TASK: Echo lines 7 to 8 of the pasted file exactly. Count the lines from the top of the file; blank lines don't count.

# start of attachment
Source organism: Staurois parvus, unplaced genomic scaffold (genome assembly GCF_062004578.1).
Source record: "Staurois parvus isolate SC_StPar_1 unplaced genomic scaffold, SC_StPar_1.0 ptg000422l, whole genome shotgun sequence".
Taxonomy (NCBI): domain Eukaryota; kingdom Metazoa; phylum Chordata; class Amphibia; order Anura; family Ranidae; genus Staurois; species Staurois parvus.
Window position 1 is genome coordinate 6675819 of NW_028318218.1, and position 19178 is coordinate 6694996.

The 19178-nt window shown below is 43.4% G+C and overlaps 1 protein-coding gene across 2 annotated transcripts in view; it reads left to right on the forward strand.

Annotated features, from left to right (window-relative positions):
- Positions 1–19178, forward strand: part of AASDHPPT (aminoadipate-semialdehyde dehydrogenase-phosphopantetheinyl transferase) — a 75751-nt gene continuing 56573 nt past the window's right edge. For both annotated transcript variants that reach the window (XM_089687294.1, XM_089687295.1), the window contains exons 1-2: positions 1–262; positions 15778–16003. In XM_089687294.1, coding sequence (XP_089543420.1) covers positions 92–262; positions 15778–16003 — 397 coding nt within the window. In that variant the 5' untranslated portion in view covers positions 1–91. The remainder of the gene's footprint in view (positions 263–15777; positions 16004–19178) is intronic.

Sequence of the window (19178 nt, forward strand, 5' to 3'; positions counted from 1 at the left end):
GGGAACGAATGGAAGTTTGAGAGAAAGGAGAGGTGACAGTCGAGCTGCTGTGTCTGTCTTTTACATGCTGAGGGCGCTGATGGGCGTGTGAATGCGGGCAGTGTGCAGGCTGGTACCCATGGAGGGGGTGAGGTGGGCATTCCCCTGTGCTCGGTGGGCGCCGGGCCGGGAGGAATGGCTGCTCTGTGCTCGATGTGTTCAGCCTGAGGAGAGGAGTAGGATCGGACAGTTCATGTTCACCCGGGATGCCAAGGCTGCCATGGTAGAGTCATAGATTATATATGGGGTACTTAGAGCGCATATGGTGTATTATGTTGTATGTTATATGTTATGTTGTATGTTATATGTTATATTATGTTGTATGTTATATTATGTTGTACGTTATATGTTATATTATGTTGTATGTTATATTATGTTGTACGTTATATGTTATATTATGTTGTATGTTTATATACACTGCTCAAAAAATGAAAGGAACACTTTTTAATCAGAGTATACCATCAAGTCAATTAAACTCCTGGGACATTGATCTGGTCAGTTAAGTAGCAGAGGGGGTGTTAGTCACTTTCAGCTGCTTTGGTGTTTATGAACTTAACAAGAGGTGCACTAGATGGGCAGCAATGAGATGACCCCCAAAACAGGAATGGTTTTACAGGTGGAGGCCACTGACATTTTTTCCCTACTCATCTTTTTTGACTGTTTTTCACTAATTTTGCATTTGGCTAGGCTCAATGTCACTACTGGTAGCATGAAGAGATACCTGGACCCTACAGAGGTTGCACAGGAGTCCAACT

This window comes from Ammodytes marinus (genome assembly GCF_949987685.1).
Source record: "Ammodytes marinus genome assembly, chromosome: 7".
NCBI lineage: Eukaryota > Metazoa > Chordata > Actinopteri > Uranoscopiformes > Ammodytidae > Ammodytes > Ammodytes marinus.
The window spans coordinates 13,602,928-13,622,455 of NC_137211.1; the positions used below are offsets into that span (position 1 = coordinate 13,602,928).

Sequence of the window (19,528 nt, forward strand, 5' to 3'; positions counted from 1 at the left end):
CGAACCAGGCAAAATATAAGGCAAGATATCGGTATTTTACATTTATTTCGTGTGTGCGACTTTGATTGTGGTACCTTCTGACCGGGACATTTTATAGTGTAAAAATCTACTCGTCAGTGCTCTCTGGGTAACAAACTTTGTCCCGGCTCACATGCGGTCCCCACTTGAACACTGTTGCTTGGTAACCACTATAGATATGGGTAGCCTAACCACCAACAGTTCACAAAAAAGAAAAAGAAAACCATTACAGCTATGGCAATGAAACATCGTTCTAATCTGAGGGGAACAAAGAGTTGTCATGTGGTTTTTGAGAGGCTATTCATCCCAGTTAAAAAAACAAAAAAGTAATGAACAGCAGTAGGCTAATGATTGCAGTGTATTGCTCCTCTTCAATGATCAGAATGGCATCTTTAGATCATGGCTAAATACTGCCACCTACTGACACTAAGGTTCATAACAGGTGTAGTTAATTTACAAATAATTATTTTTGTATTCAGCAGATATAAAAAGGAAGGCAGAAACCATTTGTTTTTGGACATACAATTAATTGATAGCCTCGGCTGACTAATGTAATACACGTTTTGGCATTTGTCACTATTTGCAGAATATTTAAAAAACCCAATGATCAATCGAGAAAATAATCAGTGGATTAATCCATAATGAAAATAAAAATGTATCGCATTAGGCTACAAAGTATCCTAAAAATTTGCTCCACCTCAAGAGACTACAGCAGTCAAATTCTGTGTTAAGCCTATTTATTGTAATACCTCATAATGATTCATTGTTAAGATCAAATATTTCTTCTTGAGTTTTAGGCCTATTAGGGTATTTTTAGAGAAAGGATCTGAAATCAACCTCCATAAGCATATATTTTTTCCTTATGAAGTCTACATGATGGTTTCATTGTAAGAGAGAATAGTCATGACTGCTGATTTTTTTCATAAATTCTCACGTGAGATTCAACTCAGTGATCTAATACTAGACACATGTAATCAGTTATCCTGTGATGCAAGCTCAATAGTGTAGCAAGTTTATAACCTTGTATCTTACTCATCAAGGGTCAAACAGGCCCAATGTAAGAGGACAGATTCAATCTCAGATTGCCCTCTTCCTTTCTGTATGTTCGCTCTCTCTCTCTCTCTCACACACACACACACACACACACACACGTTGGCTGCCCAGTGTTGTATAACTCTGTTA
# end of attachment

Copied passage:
- Positions 1–19178, forward strand: part of AASDHPPT (aminoadipate-semialdehyde dehydrogenase-phosphopantetheinyl transferase) — a 75751-nt gene continuing 56573 nt past the window's right edge. For both annotated transcript variants that reach the window (XM_089687294.1, XM_089687295.1), the window contains exons 1-2: positions 1–262; positions 15778–16003. In XM_089687294.1, coding sequence (XP_089543420.1) covers positions 92–262; positions 15778–16003 — 397 coding nt within the window. In that variant the 5' untranslated portion in view covers positions 1–91. The remainder of the gene's footprint in view (positions 263–15777; positions 16004–19178) is intronic.

Sequence of the window (19178 nt, forward strand, 5' to 3'; positions counted from 1 at the left end):